Porter and Tansky write about the possibility of a learning orientation which could be important for both assessment and training for expatriates. They suggest that employee’s with weaker learning orientation could result in low levels of judgement in challenging foreign circumstances and vice versa. They state that this learning orientation approach could “benefit employees and their families and can increase the organisation’s chance for international success” (1999: 48). Porter and Tansky (1999: 50) observe that to eliminate the risk of expatriate failure that more emphasis should be placed on: “better identification of employee’s who are likely to function effectively in different cultures, development activities to enhance functioning in the expatriate role, and systematic analysis of problems during the expatriate assignment.” Mendenhall et al (1997) observe the impact upon spouses and families is also not taken into account when selecting managers for expatriation. As can be seen in the previous half of this report, how their family copes with the relocation can impact greatly upon the morale of expatriate managers. Some academics also suggest that the families of expatriates should be assessed on similar criteria to the managers themselves. Stone (1986) observes that failing to identify this problem is the greatest failure in the selection process for expatriates. Therefore one would have to agree that, as the family is seen as a major factor in whether a expatriate manager succeeds or not then they should definitely be taken into account during the selection process.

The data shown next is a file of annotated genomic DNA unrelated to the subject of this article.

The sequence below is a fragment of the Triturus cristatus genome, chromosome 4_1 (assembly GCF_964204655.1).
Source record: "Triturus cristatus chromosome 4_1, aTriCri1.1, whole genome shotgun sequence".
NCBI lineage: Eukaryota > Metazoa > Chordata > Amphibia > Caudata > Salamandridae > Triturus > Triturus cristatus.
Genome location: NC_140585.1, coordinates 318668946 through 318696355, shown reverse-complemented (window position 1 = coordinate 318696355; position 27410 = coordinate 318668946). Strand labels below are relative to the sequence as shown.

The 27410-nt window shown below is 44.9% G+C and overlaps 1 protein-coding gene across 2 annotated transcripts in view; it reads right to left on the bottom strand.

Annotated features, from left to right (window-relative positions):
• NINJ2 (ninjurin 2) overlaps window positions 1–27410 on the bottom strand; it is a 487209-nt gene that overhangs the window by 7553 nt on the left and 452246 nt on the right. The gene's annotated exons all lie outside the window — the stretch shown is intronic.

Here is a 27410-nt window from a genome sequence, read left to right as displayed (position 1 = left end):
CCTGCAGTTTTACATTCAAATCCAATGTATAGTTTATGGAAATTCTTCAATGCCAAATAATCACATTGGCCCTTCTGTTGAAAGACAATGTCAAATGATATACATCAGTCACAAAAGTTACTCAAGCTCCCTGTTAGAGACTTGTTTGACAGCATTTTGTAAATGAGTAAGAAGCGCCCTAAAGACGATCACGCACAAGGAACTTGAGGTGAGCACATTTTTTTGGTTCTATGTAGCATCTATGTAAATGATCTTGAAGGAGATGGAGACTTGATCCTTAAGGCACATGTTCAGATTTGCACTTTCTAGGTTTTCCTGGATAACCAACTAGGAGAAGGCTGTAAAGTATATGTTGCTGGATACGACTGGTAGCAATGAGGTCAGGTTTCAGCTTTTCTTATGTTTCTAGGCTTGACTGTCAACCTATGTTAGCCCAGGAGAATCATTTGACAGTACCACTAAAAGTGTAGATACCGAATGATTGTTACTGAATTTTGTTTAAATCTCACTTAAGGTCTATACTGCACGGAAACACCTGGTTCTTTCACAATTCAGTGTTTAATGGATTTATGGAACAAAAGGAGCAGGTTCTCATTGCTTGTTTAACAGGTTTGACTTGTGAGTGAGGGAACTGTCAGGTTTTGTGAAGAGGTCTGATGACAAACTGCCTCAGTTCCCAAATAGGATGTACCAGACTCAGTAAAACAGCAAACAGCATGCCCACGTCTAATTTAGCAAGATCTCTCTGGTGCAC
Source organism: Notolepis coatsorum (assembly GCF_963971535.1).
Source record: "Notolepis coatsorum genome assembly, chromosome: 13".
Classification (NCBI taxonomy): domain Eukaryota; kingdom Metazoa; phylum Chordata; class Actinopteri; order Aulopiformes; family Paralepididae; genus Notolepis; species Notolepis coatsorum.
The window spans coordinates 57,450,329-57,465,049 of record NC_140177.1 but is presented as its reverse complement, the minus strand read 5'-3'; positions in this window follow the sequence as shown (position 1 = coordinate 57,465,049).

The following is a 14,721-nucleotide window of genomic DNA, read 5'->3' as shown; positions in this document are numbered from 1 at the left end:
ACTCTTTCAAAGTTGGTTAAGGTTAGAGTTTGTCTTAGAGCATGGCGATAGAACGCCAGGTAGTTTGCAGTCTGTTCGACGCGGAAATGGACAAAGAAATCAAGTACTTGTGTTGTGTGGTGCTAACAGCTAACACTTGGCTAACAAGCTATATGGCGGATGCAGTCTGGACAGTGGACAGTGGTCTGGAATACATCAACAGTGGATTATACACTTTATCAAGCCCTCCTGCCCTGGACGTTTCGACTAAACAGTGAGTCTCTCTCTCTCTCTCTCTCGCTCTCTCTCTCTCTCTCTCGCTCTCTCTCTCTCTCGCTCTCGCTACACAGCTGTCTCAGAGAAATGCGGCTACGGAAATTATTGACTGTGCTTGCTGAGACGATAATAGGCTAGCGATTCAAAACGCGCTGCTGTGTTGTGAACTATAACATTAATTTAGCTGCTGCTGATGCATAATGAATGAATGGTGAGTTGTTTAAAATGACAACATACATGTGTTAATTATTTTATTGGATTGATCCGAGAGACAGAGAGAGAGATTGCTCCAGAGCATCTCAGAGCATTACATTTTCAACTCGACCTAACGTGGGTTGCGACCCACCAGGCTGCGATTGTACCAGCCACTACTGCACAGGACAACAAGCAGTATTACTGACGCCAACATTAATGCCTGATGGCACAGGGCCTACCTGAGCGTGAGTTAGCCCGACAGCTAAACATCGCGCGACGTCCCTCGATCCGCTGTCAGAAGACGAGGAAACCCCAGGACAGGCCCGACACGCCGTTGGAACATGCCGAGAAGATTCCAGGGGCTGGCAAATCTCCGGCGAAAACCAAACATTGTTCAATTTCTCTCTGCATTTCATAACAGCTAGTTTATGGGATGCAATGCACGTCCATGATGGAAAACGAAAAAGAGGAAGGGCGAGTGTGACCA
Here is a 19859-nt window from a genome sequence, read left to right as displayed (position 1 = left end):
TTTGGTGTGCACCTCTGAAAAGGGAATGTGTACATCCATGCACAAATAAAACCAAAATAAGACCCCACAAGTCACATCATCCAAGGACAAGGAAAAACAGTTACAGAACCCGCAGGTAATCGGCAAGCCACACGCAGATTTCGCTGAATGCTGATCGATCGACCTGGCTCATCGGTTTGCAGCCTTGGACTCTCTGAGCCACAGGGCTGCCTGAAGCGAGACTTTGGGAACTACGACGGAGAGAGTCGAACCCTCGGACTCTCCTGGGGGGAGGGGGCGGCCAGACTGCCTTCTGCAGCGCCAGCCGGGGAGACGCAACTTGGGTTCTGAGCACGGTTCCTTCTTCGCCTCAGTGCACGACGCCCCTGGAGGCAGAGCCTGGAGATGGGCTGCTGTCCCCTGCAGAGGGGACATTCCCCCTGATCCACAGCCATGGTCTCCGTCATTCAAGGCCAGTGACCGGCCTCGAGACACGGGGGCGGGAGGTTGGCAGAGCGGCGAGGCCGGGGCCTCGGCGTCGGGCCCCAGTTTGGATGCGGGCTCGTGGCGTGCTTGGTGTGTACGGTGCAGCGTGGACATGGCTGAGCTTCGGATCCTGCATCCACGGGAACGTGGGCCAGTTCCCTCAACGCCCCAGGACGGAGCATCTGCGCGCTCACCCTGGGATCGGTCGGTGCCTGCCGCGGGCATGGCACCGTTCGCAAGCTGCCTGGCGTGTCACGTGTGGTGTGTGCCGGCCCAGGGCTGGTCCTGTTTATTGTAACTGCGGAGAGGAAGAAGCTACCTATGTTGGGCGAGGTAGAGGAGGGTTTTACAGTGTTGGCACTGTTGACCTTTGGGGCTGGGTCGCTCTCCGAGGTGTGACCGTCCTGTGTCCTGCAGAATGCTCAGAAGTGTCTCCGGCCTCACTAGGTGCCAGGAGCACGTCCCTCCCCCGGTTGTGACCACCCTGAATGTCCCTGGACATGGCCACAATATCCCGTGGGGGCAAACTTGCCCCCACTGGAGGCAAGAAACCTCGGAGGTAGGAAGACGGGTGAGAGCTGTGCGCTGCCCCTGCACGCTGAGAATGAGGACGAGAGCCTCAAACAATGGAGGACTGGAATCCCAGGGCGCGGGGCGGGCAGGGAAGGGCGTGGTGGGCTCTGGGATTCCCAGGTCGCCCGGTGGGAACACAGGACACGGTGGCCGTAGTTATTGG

Guptara (1986) has written that there are a number of psychological tests that can be used in the recruitment processes for expatriates to test such psychological traits which could be conducive to successful expatriates, however this does not appear to be commonplace in corporate recruitment processes. Ioannou (1995) discusses the results of a National Foreign Trade Council of New York survey. Here it was shown that a variety companies did not use any form of psychological testing for possible expatriate managers. Tung (1982) finds that it is extremely rare that a company carries out a thorough assessment of a manager who is being considered to work in another part of the company abroad. Porter and Tansky (1999) advocate the application of a learning orientation to help this. They suggest questionnaire responses to show details on a managers beliefs about different traits and if they possess them. As well as task simulations to show if a person has different learning orientation behaviours. For example who which people will look for new strategies rather than rescind from these strategies when things do not go as planned immediately (1999:52).Here can be seen the discrepancy between academic musings on the topic and that of the practitioners. Writers emphasise soft skills while actual research into company practice indicates an obvious reliance on technical competence for the selection. If this were to change then expatriate projects may achieve a greater success rate.